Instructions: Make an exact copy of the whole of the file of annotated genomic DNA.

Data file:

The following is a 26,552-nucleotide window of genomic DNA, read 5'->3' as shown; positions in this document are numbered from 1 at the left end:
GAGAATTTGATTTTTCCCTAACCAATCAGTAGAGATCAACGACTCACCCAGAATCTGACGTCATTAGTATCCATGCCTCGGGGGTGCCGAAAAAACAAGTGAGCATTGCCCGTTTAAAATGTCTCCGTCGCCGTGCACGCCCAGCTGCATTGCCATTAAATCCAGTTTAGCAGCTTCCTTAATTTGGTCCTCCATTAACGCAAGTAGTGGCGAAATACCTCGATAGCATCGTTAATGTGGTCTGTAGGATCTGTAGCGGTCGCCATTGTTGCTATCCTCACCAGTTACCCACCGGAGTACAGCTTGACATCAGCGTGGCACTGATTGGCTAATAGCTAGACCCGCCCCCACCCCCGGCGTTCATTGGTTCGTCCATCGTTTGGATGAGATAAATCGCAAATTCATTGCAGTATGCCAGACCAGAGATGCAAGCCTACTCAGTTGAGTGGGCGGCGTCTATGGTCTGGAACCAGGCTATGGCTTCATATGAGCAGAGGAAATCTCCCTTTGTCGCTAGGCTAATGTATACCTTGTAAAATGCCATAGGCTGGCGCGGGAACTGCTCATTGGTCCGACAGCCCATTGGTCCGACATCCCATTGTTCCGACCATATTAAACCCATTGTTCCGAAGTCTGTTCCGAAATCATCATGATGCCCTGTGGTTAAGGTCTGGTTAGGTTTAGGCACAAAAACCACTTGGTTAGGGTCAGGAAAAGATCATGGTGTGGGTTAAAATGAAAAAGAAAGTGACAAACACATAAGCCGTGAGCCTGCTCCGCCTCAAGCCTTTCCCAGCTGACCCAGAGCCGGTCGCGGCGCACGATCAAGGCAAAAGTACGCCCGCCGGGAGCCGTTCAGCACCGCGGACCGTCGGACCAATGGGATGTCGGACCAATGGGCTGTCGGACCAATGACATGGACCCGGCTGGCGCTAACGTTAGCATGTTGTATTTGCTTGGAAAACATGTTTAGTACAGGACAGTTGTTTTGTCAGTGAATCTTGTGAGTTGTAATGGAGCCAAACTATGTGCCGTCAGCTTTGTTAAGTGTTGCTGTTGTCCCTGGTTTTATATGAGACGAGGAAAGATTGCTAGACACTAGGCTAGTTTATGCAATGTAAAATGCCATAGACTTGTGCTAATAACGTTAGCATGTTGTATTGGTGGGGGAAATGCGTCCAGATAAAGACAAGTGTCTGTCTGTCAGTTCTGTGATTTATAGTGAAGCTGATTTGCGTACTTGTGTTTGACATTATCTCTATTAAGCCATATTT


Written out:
The following is a 26,552-nucleotide window of genomic DNA, read 5'->3' as shown; positions in this document are numbered from 1 at the left end:
GAGAATTTGATTTTTCCCTAACCAATCAGTAGAGATCAACGACTCACCCAGAATCTGACGTCATTAGTATCCATGCCTCGGGGGTGCCGAAAAAACAAGTGAGCATTGCCCGTTTAAAATGTCTCCGTCGCCGTGCACGCCCAGCTGCATTGCCATTAAATCCAGTTTAGCAGCTTCCTTAATTTGGTCCTCCATTAACGCAAGTAGTGGCGAAATACCTCGATAGCATCGTTAATGTGGTCTGTAGGATCTGTAGCGGTCGCCATTGTTGCTATCCTCACCAGTTACCCACCGGAGTACAGCTTGACATCAGCGTGGCACTGATTGGCTAATAGCTAGACCCGCCCCCACCCCCGGCGTTCATTGGTTCGTCCATCGTTTGGATGAGATAAATCGCAAATTCATTGCAGTATGCCAGACCAGAGATGCAAGCCTACTCAGTTGAGTGGGCGGCGTCTATGGTCTGGAACCAGGCTATGGCTTCATATGAGCAGAGGAAATCTCCCTTTGTCGCTAGGCTAATGTATACCTTGTAAAATGCCATAGGCTGGCGCGGGAACTGCTCATTGGTCCGACAGCCCATTGGTCCGACATCCCATTGTTCCGACCATATTAAACCCATTGTTCCGAAGTCTGTTCCGAAATCATCATGATGCCCTGTGGTTAAGGTCTGGTTAGGTTTAGGCACAAAAACCACTTGGTTAGGGTCAGGAAAAGATCATGGTGTGGGTTAAAATGAAAAAGAAAGTGACAAACACATAAGCCGTGAGCCTGCTCCGCCTCAAGCCTTTCCCAGCTGACCCAGAGCCGGTCGCGGCGCACGATCAAGGCAAAAGTACGCCCGCCGGGAGCCGTTCAGCACCGCGGACCGTCGGACCAATGGGATGTCGGACCAATGGGCTGTCGGACCAATGACATGGACCCGGCTGGCGCTAACGTTAGCATGTTGTATTTGCTTGGAAAACATGTTTAGTACAGGACAGTTGTTTTGTCAGTGAATCTTGTGAGTTGTAATGGAGCCAAACTATGTGCCGTCAGCTTTGTTAAGTGTTGCTGTTGTCCCTGGTTTTATATGAGACGAGGAAAGATTGCTAGACACTAGGCTAGTTTATGCAATGTAAAATGCCATAGACTTGTGCTAATAACGTTAGCATGTTGTATTGGTGGGGGAAATGCGTCCAGATAAAGACAAGTGTCTGTCTGTCAGTTCTGTGATTTATAGTGAAGCTGATTTGCGTACTTGTGTTTGACATTATCTCTATTAAGCCATATTT